Brian Beattie

Yes, we don't break out all the details down to the margin level. As you can see from the revenue growth in IP and systems, as a result of the acquisitions and our organic growth, we grew by 75% on the top line. And along with that came a very nice improvement in the operating margins for that business as well. And again, that is what we're counting on to continue in 2012 as we've committed to expand our operating margins in the year. And again, we have long-term targets we're continuing to work towards. But again, a nice improvement in 2012 compared to where we are at the end of '11.

Operator

[Operator Instructions] And we'll go to a follow-up question with Sterling Auty with JPMorgan.

Sterling P. Auty - JP Morgan Chase & Co, Research Division

Brian, I want to drill into the idea. You mentioned the $20 million of deferred revenue. So Magma had about $300 million of backlog coming into this fiscal year, they have the July fiscal year. So my question is this. As you go through the accounting on the merger, would it only be the deferred revenue write-down that you wouldn't get a chance to put through the income statement? If they haven't actually issued an invoice for, let's say, an annual collection on a 3-year deal as they're paying once a year, does -- a big chunk of that backlog, is that still eligible to come through the income statement for the combined company?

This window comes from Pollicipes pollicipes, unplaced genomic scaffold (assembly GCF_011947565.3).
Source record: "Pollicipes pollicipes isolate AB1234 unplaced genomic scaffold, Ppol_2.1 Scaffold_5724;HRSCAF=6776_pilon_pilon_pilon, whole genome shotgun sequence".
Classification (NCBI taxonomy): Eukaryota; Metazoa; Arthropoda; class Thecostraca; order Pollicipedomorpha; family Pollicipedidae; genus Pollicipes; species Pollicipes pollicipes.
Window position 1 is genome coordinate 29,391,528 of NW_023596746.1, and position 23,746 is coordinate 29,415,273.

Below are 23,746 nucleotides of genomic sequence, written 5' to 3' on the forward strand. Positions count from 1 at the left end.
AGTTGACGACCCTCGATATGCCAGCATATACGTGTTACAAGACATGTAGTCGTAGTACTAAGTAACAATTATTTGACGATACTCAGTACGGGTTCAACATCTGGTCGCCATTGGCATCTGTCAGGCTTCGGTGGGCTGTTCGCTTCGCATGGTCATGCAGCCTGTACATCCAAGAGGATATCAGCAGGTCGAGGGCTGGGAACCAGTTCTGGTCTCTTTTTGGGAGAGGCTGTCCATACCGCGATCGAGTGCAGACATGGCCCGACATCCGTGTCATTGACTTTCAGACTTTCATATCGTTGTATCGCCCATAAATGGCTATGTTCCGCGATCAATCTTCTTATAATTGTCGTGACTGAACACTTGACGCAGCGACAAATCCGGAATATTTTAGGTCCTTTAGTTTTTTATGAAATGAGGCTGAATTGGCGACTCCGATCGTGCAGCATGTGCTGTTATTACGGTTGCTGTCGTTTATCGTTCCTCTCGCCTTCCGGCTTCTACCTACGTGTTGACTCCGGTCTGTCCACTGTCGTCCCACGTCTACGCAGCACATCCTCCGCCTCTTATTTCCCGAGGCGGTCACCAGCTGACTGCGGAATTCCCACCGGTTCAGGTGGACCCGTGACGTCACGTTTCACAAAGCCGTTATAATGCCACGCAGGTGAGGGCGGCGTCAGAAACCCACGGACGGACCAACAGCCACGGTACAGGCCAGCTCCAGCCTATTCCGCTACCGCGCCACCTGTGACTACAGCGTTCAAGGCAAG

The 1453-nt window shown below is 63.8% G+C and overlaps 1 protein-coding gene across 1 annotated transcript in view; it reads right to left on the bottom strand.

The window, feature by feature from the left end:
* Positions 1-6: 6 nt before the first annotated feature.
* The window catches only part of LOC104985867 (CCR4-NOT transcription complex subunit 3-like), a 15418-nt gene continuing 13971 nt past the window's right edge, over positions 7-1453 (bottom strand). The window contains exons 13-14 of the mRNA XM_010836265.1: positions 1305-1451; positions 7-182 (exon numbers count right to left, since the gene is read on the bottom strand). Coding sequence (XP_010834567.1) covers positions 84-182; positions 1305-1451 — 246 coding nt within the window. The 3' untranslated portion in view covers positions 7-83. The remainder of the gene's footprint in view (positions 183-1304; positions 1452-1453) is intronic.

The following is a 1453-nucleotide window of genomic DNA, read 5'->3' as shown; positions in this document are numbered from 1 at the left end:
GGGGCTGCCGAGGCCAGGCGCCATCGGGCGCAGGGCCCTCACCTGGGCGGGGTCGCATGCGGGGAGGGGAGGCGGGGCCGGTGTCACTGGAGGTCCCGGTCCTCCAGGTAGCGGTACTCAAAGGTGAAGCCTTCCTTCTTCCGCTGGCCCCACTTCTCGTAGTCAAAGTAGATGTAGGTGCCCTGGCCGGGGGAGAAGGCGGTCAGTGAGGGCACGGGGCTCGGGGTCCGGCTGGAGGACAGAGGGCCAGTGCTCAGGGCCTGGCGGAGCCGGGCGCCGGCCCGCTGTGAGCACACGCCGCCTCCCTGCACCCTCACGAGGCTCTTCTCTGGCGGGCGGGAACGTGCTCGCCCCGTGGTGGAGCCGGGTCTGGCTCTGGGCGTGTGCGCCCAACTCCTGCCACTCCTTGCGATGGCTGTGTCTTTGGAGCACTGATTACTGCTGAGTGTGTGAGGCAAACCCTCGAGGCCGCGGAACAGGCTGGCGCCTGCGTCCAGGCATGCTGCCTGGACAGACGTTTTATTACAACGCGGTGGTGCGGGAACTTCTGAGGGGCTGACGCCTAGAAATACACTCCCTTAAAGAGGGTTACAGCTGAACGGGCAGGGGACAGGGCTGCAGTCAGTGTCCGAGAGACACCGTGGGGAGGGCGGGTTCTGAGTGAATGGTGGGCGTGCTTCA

Brian Beattie

Yes. I can't comment on the specifics of their business, but I'll give you the update on how the accounting is done. And what happens is you do look at the deferred revenues at the point of closing the agreement and signing all the final agreements after the shareholder vote. And then given its software accounting, there is roughly a haircut between -- in every deal we do of 75% to 85%. And that's just based on the deferred revenues on the books at that point in time. The rest of backlogs and other contracts typically are able to be invoiced, collected and, again, reflect the commitments that are in place in the companies that we've acquired. So that's really the haircut you see. It's just the deferred revenues at that point in time. All the rest is cash due. It's revenues in the future and should contribute to the growth of the company.